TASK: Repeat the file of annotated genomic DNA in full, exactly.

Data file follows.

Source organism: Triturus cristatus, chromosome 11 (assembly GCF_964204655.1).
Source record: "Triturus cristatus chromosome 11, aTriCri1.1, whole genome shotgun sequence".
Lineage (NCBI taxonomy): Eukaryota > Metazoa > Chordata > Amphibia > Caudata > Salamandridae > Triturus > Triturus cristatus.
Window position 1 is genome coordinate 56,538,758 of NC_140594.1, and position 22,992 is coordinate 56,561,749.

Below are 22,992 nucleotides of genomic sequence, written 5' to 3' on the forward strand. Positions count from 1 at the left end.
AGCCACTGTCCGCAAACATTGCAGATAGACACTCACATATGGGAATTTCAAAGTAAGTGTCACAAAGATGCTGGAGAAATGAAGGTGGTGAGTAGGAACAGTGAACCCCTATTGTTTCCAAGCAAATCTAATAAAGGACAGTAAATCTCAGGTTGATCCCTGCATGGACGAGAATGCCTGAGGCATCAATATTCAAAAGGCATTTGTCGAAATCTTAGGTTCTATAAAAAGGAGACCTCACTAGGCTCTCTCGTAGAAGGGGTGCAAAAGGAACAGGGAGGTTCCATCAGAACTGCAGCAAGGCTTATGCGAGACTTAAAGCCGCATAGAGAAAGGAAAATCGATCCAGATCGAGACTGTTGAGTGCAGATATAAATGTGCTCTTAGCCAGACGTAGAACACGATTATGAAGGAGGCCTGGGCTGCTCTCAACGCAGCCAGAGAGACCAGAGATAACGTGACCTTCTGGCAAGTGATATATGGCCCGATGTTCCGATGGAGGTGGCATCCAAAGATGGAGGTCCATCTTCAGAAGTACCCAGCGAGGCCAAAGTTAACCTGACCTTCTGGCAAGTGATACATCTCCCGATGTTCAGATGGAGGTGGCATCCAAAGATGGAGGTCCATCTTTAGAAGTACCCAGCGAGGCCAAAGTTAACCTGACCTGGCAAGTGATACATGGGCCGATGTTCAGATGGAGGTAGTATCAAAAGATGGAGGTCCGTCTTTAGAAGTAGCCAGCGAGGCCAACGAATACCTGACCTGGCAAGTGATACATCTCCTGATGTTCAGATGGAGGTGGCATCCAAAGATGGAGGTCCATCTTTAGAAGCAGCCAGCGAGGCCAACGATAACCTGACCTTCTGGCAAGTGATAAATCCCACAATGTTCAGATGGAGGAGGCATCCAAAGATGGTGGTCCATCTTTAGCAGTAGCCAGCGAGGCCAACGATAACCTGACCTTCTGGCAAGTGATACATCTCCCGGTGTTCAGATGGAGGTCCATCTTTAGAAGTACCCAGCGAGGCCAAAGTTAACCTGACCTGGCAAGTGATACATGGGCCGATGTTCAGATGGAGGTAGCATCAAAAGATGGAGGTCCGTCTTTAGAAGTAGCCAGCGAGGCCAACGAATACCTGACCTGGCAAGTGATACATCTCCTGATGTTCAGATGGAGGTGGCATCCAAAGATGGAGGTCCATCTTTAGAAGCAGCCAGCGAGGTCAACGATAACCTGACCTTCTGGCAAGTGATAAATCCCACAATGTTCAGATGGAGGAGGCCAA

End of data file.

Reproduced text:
Source organism: Triturus cristatus, chromosome 11 (assembly GCF_964204655.1).
Source record: "Triturus cristatus chromosome 11, aTriCri1.1, whole genome shotgun sequence".
Lineage (NCBI taxonomy): Eukaryota > Metazoa > Chordata > Amphibia > Caudata > Salamandridae > Triturus > Triturus cristatus.
Window position 1 is genome coordinate 56,538,758 of NC_140594.1, and position 22,992 is coordinate 56,561,749.

Below are 22,992 nucleotides of genomic sequence, written 5' to 3' on the forward strand. Positions count from 1 at the left end.
AGCCACTGTCCGCAAACATTGCAGATAGACACTCACATATGGGAATTTCAAAGTAAGTGTCACAAAGATGCTGGAGAAATGAAGGTGGTGAGTAGGAACAGTGAACCCCTATTGTTTCCAAGCAAATCTAATAAAGGACAGTAAATCTCAGGTTGATCCCTGCATGGACGAGAATGCCTGAGGCATCAATATTCAAAAGGCATTTGTCGAAATCTTAGGTTCTATAAAAAGGAGACCTCACTAGGCTCTCTCGTAGAAGGGGTGCAAAAGGAACAGGGAGGTTCCATCAGAACTGCAGCAAGGCTTATGCGAGACTTAAAGCCGCATAGAGAAAGGAAAATCGATCCAGATCGAGACTGTTGAGTGCAGATATAAATGTGCTCTTAGCCAGACGTAGAACACGATTATGAAGGAGGCCTGGGCTGCTCTCAACGCAGCCAGAGAGACCAGAGATAACGTGACCTTCTGGCAAGTGATATATGGCCCGATGTTCCGATGGAGGTGGCATCCAAAGATGGAGGTCCATCTTCAGAAGTACCCAGCGAGGCCAAAGTTAACCTGACCTTCTGGCAAGTGATACATCTCCCGATGTTCAGATGGAGGTGGCATCCAAAGATGGAGGTCCATCTTTAGAAGTACCCAGCGAGGCCAAAGTTAACCTGACCTGGCAAGTGATACATGGGCCGATGTTCAGATGGAGGTAGTATCAAAAGATGGAGGTCCGTCTTTAGAAGTAGCCAGCGAGGCCAACGAATACCTGACCTGGCAAGTGATACATCTCCTGATGTTCAGATGGAGGTGGCATCCAAAGATGGAGGTCCATCTTTAGAAGCAGCCAGCGAGGCCAACGATAACCTGACCTTCTGGCAAGTGATAAATCCCACAATGTTCAGATGGAGGAGGCATCCAAAGATGGTGGTCCATCTTTAGCAGTAGCCAGCGAGGCCAACGATAACCTGACCTTCTGGCAAGTGATACATCTCCCGGTGTTCAGATGGAGGTCCATCTTTAGAAGTACCCAGCGAGGCCAAAGTTAACCTGACCTGGCAAGTGATACATGGGCCGATGTTCAGATGGAGGTAGCATCAAAAGATGGAGGTCCGTCTTTAGAAGTAGCCAGCGAGGCCAACGAATACCTGACCTGGCAAGTGATACATCTCCTGATGTTCAGATGGAGGTGGCATCCAAAGATGGAGGTCCATCTTTAGAAGCAGCCAGCGAGGTCAACGATAACCTGACCTTCTGGCAAGTGATAAATCCCACAATGTTCAGATGGAGGAGGCCAA